By Alan Charles Raul - 07/12/11 10:39 PM EDT
As the House Commerce and Senate Commerce and Judiciary committees actively consider new privacy, data-breach and cybersecurity legislation, as well as revisions to the long-suffered Electronic Communications Privacy Act, this might also be a good time to take stock of how Congress allowed one of the centerpiece privacy initiatives recommended by the 9/11 Commission to go missing in action.
In 2004, in the Intelligence Reform and Terrorism Prevention Act, Congress established a Privacy and Civil Liberties Oversight Board in the executive office of the president. The concept for the board was to help prevent the rights of Americans from being sacrificed in the name of fighting terrorism. The last several years, however, have witnessed the de facto abandonment of the board. Given that the board is not optional — the legislation enacted originally in 2004 and amended in 2007 obligated the president to stand up the board and nominate a chairperson and four members — Congress has to ask itself how the board’s disappearance can be justified.
Unfortunately, President Obama has not re-established the Privacy Board. This failure to execute Congress’s expectations is no trifling matter. The 2007 law passed by a new Democratic Congress expressly called on “the President and the Senate [to] take such actions as necessary ... to appoint members to the Privacy and Civil Liberties Oversight Board ... in a timely manner to provide for the continuing operation of the Board.” President Bush did so. He nominated a new chairman and sufficient members to constitute a quorum. The Senate, however, held no hearings and did not confirm those nominees. Obama then waited nearly two years into his tenure to nominate just two board members, not including a chairman, and has not allocated office space for the board or appointed any staff.
The rationale for Congress’s establishment of a Privacy and Civil Liberties Oversight Board was provided by the 9/11 Commission, which recognized that the government’s new powers to combat terrorists should be balanced with additional advice and oversight. Accordingly, the legislation establishing the board obligates it to review proposals and implementation of “legislation, regulations, and policies related to efforts to protect the Nation from terrorism” and advise and oversee the president and department heads “to ensure that privacy and civil liberties are appropriately considered, [and] ... that the need for the power is balanced with the need to protect privacy and civil liberties, ... that there is adequate supervision of the use by the executive branch of the power to ensure protection of privacy and civil liberties; and ... that there are adequate guidelines and oversight to properly confine its use.”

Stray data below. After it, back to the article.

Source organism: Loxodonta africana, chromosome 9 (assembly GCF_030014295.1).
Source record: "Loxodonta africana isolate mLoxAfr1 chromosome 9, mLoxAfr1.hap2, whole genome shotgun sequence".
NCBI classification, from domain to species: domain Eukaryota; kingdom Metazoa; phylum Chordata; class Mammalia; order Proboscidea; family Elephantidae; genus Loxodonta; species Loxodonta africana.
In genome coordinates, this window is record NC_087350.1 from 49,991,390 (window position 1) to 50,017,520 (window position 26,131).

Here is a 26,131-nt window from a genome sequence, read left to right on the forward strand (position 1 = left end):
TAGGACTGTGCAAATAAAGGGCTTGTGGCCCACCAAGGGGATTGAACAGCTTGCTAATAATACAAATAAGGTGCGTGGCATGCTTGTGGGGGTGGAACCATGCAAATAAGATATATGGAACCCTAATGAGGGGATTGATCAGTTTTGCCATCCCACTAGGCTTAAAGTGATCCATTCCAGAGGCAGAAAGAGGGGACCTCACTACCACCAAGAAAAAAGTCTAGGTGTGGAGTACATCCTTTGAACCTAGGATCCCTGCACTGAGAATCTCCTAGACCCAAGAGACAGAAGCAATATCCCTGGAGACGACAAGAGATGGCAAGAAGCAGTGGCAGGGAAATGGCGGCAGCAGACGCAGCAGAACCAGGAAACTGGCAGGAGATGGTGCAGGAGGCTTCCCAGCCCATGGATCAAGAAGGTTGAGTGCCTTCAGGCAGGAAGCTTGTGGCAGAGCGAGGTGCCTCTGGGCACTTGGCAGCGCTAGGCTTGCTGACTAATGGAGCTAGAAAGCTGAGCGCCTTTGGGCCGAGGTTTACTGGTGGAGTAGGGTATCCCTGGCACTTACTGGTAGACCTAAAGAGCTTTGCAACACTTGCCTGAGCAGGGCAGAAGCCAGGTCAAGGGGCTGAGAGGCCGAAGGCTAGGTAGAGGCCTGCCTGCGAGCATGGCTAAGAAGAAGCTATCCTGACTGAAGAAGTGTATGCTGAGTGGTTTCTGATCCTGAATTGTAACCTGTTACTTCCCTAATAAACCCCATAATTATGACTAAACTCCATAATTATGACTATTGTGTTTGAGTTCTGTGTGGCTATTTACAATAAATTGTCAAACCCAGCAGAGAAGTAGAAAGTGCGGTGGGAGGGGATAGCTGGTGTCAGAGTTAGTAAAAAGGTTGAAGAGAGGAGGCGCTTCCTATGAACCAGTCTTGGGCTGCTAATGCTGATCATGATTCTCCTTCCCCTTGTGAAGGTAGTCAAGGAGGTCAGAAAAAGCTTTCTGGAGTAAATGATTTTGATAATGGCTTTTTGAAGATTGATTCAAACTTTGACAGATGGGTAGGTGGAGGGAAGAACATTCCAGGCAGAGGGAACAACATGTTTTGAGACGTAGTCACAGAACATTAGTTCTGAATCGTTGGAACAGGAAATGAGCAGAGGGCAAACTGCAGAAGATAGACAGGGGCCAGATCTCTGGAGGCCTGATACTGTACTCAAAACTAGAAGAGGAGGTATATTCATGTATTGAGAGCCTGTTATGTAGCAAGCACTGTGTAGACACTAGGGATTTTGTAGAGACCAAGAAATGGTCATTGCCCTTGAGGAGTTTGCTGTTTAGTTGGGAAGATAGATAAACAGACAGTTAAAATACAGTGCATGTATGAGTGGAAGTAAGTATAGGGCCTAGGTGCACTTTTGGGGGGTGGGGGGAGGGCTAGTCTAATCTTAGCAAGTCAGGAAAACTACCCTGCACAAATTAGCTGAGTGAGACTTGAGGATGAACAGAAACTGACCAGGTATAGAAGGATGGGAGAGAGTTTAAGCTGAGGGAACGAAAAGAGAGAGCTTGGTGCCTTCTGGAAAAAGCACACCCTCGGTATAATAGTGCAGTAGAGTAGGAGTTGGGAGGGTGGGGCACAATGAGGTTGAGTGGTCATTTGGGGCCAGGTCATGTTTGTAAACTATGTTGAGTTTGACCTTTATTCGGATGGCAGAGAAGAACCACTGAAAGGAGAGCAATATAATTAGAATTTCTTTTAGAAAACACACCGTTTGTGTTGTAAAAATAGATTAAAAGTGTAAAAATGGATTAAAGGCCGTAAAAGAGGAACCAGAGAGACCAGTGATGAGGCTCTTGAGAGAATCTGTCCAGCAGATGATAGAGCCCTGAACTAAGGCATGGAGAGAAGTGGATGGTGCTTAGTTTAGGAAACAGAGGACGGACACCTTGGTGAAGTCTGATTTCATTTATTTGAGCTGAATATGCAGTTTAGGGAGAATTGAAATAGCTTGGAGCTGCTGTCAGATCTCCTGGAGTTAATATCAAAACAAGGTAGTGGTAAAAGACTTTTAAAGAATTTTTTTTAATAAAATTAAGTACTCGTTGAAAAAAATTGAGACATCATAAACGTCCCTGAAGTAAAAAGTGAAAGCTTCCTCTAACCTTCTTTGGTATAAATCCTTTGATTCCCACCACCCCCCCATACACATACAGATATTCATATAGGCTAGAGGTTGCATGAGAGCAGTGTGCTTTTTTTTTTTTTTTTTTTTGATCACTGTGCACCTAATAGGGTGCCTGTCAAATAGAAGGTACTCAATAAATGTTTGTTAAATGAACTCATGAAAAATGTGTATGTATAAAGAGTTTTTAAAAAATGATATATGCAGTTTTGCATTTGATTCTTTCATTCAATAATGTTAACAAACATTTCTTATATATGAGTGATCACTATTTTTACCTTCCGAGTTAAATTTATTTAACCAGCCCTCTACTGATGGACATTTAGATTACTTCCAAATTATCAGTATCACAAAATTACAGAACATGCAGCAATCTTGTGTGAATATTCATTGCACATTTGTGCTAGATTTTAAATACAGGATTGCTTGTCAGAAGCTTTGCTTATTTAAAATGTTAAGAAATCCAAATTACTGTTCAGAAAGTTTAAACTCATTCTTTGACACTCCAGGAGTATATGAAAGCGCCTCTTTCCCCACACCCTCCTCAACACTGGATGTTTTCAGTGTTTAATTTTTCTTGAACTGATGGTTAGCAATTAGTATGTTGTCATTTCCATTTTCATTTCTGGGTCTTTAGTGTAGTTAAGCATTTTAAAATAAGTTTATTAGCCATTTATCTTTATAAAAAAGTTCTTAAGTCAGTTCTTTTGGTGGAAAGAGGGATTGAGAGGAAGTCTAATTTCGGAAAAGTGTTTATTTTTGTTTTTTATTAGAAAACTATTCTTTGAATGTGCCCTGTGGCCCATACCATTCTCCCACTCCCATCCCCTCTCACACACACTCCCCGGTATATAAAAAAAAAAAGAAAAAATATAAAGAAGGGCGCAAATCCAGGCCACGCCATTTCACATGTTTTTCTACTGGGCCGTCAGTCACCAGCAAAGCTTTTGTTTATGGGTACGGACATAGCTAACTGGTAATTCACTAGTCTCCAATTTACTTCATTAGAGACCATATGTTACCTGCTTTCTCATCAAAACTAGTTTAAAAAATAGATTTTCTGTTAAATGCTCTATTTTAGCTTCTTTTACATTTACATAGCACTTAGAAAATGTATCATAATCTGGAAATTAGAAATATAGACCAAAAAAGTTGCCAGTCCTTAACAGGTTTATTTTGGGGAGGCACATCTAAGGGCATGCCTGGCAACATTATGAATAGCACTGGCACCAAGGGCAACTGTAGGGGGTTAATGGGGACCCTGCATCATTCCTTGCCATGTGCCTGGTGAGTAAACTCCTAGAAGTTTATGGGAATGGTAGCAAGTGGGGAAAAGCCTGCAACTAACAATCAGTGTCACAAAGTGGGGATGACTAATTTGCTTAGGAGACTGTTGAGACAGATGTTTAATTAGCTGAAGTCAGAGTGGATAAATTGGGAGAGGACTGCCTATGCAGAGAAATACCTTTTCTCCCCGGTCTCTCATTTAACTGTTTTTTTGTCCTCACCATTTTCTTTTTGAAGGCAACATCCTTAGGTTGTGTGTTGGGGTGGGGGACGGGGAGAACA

The 2007 law specifically empowered the board to coordinate the privacy and civil liberties officers in the various agencies, including the Department of Justice, and required agency heads to involve the board in privacy-implicating initiatives including, for example, an express statutory obligation for the secretary of homeland security to consult the board in “establish[ing] a Department of Homeland Security State, Local, and Regional Fusion Center Initiative” to share and obtain intelligence about possible terrorism-related activities around the country.
So, while it is fine and good for Congress to pass new legislation, it would seem at least appropriate for the Hill to insist on compliance with existing privacy law. Shouldn’t some committee take an interest in the fact that the Privacy and Civil Liberties Oversight Board that was mandated by Congress to protect Americans has not been operational for even one day during this administration?
Raul, a lawyer in Washington, D.C., served as vice chairman of the Privacy and Civil Liberties Oversight Board from 2006 to 2008.